Friday, August 10, 2007

the child's guide to incentives

Tyler Cowen's Discover Your Inner Economist has come. It may be that its superficial level of analysis was thought appropriate to a general audience.

(My first thoughts on the book seem to have expanded into a monstrous post, so I begin here and put the whole thing on the sister blog.)

To take an example, Cowen comments briefly on the use of financial incentives to reward students for good grades:

Roland Fryer, an economist at Harvard, decided to conduct an experiment and pay students for better grades. A new pilot program will reward schoolchildren if they do well on reading and math exame throughout the school year. A score of 80, for instance, would receive a $20 bonus, with further payments for later improvements. Fryer remarked to a reporter: "There are people who are worried about giving kids extra incentives for something that they should be intrinsically able to do...I understand that, but there is a huge achievement gap in this country, and we have to be proactive."


Indeed there have been experiments with paying for grades. A school near Detroit, in the Birmingham school district, started paying third-graders "Beverly Bucks" for doing well on homework and tests. A spelling test is worth $2. Their "paycheck" was denominated in terms of dollars but it was good only in the school store. The children also paid taxes on the hallways and on the playgrounds. They could forfeit money too. "If I accidentally hit somebody, I have to lose $4 or $5," said Shane Holmes, eight, who appeared to find a loss that size horrifying.


Fryer has yet to finish this experiment, but I have a prediction: this method will work best in bad schools, where children otherwise see no reason to do their homework or pay attention in class.


There is in fact a long history of paying students for good grades. It was tried as early as 1820, in the New York City school system, by the Society for Progressive Education. The system was abandoned by the 1830s, on the grounds that it encouraged a "mercenary spirit" rather than learning.

Now, an enormous amount of research has been done on the use of token economies in various closed societies (of which schools are only one example) -- various populations in no position to resist experiments in social engineering (children, prisoners, asylum inmates) have been offered the chance to earn rewards in return for various sorts of behaviour valued by the institution. Since time put in at such an institution generally makes it impossible for the inmate to devote time and energy to getting things he or she actually wants, the chance to get something for something is generally welcomed and effective in encouraging the desired behaviour.

(continued here)

7 comments:

Jenny Davidson said...

You remind me of a related point I deeply believe in--do you not think that many teenagers, given the opportunity to make adequate money to cover rent and food, would be better off living by themselves from about age 13-14? I actually deeply feel from personal experience & from observation of many Young People that there is a window from age 12-13 to 16-17 where we are actually MORE sensible and responsible than we will then be once we go absolutely lunatically crazy when unleased on college years. The dangerous thing about 17-18 is that you have sort of come into your full powers, only with emotional volatility to match, and complete lack of impulse control! Whereas in some ways at 13-14 you are still a child with a child's clear sense of what should and should not be done...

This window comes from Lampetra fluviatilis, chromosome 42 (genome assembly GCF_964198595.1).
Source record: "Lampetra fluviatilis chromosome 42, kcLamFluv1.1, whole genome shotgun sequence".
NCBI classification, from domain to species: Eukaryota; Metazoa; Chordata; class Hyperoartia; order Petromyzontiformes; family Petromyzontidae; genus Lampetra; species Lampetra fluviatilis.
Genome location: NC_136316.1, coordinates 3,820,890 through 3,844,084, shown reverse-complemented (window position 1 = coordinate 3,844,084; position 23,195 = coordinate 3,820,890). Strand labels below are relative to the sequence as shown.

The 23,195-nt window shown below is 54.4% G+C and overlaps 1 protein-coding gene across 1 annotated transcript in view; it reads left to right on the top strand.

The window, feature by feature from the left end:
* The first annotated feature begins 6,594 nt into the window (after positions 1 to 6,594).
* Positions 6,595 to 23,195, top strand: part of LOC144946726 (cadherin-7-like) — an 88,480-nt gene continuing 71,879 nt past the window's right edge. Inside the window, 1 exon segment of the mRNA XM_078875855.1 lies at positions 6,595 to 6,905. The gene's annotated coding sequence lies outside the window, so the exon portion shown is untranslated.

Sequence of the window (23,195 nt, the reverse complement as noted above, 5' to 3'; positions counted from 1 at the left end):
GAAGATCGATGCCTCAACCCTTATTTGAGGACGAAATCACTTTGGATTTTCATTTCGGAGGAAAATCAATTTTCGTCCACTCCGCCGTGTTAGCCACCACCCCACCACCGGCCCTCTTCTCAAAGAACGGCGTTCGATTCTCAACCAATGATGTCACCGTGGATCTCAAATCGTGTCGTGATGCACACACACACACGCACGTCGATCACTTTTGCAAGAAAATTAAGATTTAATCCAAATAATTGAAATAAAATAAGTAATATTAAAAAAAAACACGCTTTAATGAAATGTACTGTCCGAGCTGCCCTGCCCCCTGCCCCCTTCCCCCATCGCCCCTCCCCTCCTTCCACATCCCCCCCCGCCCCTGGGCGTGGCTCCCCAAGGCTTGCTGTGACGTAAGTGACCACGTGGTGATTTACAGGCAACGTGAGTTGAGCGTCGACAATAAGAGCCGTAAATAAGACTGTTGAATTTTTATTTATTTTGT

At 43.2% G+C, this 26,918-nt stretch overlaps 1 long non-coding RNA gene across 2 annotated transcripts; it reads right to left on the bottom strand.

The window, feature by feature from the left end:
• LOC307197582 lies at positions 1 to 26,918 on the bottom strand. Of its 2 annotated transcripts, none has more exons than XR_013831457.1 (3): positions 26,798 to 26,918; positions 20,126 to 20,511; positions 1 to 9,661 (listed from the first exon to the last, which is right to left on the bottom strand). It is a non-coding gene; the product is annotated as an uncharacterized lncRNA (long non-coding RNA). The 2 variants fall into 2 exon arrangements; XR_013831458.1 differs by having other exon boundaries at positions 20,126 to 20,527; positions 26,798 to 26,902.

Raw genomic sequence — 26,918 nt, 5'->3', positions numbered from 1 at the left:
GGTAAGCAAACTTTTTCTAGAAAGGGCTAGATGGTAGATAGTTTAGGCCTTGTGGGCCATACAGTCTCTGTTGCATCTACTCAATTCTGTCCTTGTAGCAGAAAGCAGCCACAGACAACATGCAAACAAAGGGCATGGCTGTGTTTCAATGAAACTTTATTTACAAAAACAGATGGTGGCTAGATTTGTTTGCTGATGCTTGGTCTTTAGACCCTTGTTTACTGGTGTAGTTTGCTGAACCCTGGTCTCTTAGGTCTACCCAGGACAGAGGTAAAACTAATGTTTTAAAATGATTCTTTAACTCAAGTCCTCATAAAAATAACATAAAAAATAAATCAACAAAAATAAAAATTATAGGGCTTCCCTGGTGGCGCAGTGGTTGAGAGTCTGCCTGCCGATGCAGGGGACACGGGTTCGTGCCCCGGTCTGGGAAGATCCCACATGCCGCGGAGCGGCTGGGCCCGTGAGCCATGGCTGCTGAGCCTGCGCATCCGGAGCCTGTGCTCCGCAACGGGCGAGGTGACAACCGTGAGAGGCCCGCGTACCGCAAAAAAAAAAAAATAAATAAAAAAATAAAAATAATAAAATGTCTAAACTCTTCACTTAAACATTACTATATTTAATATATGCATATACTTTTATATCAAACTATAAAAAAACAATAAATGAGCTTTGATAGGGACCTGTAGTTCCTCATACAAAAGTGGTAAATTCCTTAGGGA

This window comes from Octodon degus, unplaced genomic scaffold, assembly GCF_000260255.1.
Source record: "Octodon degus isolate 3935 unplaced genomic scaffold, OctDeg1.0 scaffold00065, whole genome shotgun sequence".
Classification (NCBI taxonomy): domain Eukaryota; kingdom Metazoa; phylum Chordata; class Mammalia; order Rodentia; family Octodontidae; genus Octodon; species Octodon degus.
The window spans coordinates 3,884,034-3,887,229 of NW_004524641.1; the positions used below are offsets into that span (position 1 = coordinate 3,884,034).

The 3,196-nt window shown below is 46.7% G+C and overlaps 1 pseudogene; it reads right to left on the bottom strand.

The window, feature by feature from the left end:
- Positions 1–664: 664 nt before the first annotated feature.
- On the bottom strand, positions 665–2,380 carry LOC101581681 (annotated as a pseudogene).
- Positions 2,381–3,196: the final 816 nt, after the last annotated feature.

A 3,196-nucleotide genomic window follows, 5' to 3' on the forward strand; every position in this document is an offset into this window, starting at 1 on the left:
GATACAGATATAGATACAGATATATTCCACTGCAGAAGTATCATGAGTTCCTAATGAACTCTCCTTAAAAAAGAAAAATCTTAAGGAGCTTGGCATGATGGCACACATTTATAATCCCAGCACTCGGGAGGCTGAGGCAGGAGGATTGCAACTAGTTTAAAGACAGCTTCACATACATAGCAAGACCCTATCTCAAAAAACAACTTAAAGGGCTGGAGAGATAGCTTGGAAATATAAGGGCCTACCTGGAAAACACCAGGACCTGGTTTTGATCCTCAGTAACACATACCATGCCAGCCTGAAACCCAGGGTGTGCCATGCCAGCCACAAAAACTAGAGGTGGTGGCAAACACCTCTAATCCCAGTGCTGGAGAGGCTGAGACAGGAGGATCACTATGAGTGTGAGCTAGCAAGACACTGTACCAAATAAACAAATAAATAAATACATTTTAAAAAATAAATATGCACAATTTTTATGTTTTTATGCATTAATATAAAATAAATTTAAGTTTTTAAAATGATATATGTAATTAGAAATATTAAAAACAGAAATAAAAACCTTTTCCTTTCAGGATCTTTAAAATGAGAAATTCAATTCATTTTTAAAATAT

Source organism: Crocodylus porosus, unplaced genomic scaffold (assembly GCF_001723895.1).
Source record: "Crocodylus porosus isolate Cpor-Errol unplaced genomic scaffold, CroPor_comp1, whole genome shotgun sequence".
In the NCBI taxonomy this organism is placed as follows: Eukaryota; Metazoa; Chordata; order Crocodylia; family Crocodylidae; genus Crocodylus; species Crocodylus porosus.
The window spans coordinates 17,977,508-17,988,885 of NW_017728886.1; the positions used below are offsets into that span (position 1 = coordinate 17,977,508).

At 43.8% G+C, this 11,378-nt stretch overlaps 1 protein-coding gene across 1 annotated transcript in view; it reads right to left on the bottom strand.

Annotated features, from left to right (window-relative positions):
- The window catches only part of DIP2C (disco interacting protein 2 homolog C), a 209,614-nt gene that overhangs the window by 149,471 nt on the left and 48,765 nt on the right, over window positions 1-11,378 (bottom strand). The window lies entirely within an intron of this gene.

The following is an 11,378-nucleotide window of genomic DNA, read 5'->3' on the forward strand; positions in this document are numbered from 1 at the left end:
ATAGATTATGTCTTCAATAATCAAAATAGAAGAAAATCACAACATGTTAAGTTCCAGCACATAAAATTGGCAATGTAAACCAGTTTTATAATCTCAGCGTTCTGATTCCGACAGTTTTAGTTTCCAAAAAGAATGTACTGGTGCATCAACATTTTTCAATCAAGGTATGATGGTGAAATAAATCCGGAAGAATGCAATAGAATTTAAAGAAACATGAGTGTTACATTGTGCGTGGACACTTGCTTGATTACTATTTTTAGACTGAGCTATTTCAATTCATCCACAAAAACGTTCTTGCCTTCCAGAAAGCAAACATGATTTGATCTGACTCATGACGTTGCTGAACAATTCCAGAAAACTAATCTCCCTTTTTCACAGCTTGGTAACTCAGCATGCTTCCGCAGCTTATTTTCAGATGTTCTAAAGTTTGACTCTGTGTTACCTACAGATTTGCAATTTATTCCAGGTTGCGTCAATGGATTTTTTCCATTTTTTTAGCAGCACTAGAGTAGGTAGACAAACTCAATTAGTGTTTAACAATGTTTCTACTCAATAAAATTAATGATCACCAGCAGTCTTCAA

Ithaca said...

I think it would have been better for me if I had been able to live independently from that age. It's hard for me to live with other people, though, so I don't know how typical this is.

Jenny Davidson said...

Yeah, I guess I'm that person too, somewhat atypical: and in fact college-era insanity in retrospect can partly be attributed to the sheer impossibility of finding a place to have very long hours of time by oneself. I definitely wish I could have spent my last three years of high school in my own apartment, it would have saved me a lot of grief then and later on...

Jenny Davidson said...

p.s. I did have a real typewriter, a hand-me-down from my dad (also pre-electric), I was obsessed with it and used it fairly heavily...

Leitmotifish said...

I think young people should be free.

A person can be around for about two decades never once given the chance to choose how much money they want to spend on food, not to mention books! not to meantion how to spend their time (all that time!!) like, jail.

I think it is REALLY a crime and I think if people are respected adults and are thinking that and are not doing anything, and I mean not doing even ONE thing about it than they are the criminals.

but I might just be emotionally volatil

Ithaca said...

jd -- but maybe it is not atypical, it seems as though many many children have tree houses, forts, this kind of thing

leitmotifish -- i suspect the difficulty is simply that the right to education itself had to be fought for so long (and in fact has by no means been won everywhere), the fight to end the exploitation of children's labour (again by no means won) also took up so much energy -- and for many people these still look like compelling priorities. Reverting to Cowen's point, anyway, my understanding is that Brazil is having very good success providing cash incentives to keep children in school.

"Post-Google" by TAR ART RAT said...

Actually, I kind-of think this is a good little system... my father paid for report cards and until age 9 or 10 that was my only source income, so it was something to work for. As I remember:
A was $10
B was $5
C was $1

BUT in situations where the money being "earned" is just Xeroxed paper I could definiely foresee a lot of forgery.